The hospital campaign's tangled web
COLUMBIA, Mo 4/3/15 (Beat Byte) -- A donation from billionaire Wal-Mart heir Bill Laurie to the Jerry Kennett for Boone Hospital Trustee campaign is raising eyebrows -- and more questions -- about the fate of a $2.3 million annual payment from BJC Healthcare to lease the hospital from county government.
Laurie's donation --- $2,500 -- is the largest contribution Kennett's campaign has received to date, according to Missouri Ethics Commission filings.
Laurie and his family own most of the land -- 276 acres -- around the defunct Boone County Fairgrounds, which has a history of receiving money from Boone Hospital profits at the direction of County Commissioners who oversee the property.
Kennett supports the status quo, sending the BJC lease payments to the County Commission, for use as they see fit.
His opponent, Robert Doroghazi, "has been adamant that the County Commission’s annual $2.3 million share of the lease should stay with the hospital and not become part of the county’s general fund," the Columbia Daily Tribune reported.
Money from Boone Hospital was over 75% of the $2.6 million Boone County Commissioners used to buy the fairgrounds site in 1999, a move that cost then-Presiding County Commissioner Don Stamper his job
"Improvements made to the fairgrounds site saddled the private, not-for-profit Boone County Agricultural and Mechanical Society with $2.6 million in debt, forcing it to sell, " the Tribune reported in a retrospective of Stamper's political career. "The county bought 134 acres of the original 214-acre site, using general revenue funds and $2 million in profits from Boone Hospital Center. Tom Atkins bought the remaining 80 acres."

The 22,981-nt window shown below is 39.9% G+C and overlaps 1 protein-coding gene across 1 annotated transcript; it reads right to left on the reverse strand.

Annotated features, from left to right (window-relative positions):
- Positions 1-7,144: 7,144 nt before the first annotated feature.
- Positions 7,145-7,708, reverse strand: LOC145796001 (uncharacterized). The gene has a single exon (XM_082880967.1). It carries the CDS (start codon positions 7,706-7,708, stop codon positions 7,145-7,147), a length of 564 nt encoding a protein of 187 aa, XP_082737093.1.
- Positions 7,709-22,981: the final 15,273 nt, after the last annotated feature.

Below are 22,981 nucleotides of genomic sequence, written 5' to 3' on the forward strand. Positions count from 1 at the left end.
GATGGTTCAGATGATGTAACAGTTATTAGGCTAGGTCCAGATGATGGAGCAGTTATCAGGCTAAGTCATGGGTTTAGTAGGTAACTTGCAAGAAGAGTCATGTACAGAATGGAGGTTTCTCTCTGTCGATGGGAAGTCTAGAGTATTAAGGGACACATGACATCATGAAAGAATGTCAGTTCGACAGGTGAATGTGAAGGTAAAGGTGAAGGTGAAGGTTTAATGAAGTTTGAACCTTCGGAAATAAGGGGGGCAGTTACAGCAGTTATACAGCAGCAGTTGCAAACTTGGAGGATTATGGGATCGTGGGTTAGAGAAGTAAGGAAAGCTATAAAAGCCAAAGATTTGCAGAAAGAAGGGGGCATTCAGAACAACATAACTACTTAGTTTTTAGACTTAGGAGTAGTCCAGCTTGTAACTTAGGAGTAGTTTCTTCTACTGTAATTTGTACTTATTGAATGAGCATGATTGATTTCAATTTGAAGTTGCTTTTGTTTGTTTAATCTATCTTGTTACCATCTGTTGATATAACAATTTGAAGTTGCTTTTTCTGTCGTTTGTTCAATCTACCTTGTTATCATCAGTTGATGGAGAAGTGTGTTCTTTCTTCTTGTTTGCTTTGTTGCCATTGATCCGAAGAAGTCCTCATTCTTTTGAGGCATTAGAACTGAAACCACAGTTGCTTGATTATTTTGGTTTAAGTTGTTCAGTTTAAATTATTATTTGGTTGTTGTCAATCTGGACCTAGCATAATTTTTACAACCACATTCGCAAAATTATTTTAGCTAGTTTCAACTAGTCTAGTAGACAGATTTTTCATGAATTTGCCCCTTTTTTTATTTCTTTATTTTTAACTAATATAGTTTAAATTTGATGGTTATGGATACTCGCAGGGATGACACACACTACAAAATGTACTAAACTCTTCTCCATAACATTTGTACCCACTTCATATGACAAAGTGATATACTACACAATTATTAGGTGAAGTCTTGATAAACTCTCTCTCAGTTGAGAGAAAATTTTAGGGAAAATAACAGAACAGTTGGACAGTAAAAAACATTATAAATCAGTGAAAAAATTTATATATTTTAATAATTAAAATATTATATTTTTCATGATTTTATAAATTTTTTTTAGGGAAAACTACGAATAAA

Taxpayers rejected a multi-million "fairgrounds tax" last year to spruce up the flagging fairgrounds, which could become a major "development anchor" for hundreds of new homes and businesses in subdivisions long planned for the area.
Three other anchors are already in place. Developer and tax credit mogul Jeff Smith donated a city park; St. Charles Road Development Group principal Tom Atkins donated an 80-acre ball field; and Columbia Public Schools built Alpha Hart Lewis Elementary, each almost within walking distance of the fairgrounds.
The Lauries -- at last count worth $4.1 billion -- picked up the fairground acreage after developer Herigon Construction defaulted on debt owed to Premier Bank.
Laurie also bought Premier Bank after it failed. It is the same bank that sued Kennett for defaulting on a $1.3 million loan with another Columbia developer, Jose Lindner.
Other developers contributing to Kennett include Atkins ($1,000) and Cross Creek builder Dave Dunafon ($2,000). Yancy Williams, a well-known Republican political consultant who designed the campaign against Columbia's Proposition 2 for higher development fees, donated $250.